Handel Choir of Baltimore performs Rachmaninoff's 'All-Night Vigil'

I think Arian Khaefi's tenure as artistic director of the Handel Choir of Baltimore is going to work out just fine.

He capped his first season -- the choir's 79th -- with a program Sunday afternoon at Second Presbyterian devoted to Rachmaninoff's a cappella choral masterpiece, "All-Night Vigil," music well beyond the ensemble's usual terrain. The results proved very respectable.


Khaefi was not inclined to dawdle. He emphasized momentum even when this richly atmospheric work was at its most reflective, but only rarely did things turn a bit brusque. The conductor's keen attention to dynamic shading and his fine sense of phrase-sculpting paid dividends throughout.

The choristers tackled the daunting score confidently. They handled the Russian liturgical text with apparent ease (I can't vouch for the accuracy of pronunciation, but it sure sounded authentic).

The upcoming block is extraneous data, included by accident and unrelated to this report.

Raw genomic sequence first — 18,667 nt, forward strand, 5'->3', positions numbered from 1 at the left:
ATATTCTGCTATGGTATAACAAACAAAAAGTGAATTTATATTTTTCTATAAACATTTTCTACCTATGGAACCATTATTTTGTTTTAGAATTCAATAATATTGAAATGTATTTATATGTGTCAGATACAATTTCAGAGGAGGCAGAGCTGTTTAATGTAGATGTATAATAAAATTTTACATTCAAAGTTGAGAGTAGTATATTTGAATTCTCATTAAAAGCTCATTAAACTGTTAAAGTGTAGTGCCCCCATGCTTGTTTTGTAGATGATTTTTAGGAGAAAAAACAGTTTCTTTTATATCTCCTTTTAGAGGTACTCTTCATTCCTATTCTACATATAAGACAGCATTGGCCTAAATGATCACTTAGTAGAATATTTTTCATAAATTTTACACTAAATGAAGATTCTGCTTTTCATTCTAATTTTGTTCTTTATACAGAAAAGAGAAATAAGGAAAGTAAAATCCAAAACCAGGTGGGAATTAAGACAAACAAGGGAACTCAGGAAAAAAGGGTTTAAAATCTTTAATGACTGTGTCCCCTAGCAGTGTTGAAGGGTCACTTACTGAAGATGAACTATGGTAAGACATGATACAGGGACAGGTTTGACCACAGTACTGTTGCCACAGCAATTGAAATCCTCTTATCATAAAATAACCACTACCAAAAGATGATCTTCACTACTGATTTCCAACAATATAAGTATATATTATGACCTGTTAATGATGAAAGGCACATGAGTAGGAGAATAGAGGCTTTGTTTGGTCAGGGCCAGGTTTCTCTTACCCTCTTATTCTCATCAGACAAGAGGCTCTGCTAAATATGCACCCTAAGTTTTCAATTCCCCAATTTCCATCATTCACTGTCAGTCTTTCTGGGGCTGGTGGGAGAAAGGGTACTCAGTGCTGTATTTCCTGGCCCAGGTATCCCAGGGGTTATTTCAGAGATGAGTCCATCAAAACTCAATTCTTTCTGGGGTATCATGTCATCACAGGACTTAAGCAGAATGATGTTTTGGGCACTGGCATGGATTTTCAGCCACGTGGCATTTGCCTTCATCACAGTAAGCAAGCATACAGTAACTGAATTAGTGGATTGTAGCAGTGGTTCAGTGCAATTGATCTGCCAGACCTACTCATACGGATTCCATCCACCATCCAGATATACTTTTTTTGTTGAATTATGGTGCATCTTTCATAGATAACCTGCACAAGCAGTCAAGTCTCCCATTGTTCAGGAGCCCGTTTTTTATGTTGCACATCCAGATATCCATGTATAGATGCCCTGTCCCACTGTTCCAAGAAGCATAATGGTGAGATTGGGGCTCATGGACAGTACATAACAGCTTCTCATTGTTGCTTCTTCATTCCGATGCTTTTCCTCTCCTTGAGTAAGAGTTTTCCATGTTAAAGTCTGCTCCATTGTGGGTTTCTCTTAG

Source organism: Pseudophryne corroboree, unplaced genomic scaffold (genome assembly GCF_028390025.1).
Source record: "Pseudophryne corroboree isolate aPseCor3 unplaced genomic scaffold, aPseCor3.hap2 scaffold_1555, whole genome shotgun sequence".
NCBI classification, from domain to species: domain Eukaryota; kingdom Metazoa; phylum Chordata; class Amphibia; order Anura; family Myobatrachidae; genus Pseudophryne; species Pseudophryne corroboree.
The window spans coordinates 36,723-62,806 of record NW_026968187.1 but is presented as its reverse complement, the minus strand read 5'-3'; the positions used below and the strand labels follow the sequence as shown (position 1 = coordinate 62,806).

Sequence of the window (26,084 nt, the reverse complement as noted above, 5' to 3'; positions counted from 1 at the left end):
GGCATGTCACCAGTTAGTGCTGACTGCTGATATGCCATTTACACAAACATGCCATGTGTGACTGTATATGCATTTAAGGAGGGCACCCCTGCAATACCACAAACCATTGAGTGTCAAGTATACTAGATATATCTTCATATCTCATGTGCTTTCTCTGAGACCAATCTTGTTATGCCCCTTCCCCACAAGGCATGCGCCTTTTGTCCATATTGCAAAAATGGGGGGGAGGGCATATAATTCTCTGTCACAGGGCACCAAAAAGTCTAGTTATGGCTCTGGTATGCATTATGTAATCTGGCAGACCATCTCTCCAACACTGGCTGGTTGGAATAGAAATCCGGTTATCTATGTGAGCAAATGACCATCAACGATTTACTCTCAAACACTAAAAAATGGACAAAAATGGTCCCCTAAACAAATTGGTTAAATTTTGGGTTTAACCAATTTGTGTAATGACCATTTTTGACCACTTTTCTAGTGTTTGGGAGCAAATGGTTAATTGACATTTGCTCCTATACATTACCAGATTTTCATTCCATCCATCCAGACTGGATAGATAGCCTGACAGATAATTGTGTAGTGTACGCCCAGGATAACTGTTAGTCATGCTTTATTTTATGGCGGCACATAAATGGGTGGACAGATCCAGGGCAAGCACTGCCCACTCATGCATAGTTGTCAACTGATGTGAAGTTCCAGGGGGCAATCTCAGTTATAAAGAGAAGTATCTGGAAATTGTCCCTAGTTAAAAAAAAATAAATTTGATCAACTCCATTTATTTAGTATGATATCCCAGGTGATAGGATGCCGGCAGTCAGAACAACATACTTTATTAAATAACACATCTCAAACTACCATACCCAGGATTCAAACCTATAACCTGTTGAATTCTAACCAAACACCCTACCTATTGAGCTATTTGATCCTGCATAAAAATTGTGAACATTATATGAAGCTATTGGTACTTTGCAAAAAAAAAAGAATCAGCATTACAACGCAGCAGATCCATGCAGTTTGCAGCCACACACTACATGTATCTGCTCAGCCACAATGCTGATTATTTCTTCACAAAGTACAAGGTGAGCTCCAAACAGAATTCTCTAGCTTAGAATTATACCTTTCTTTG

A few intonation slips aside, they also maintained clarity and cohesiveness of articulation. And, although only about 40 strong, the group summoned a good deal of power as needed, notably in the 12th movement.

The basses would not have passed muster in Russia, where voices can more commonly be found to negotiate the eerie, impossibly low notes Rachmianoff wrote, but there was sufficient tonal foundation most of the time.

Above all, Khaefi drew from the singers admirable warmth of expression, nowhere more sensitively than in the fifth and sixth movements, not to mention the harmonically gorgeous "Alliluya" refrains in the third.

Guest tenor Brian Gieber delivered his solos with great elegance of tone and phrasing.

All in all, the concert struck me as something of an artistic milestone for the Handel Choir.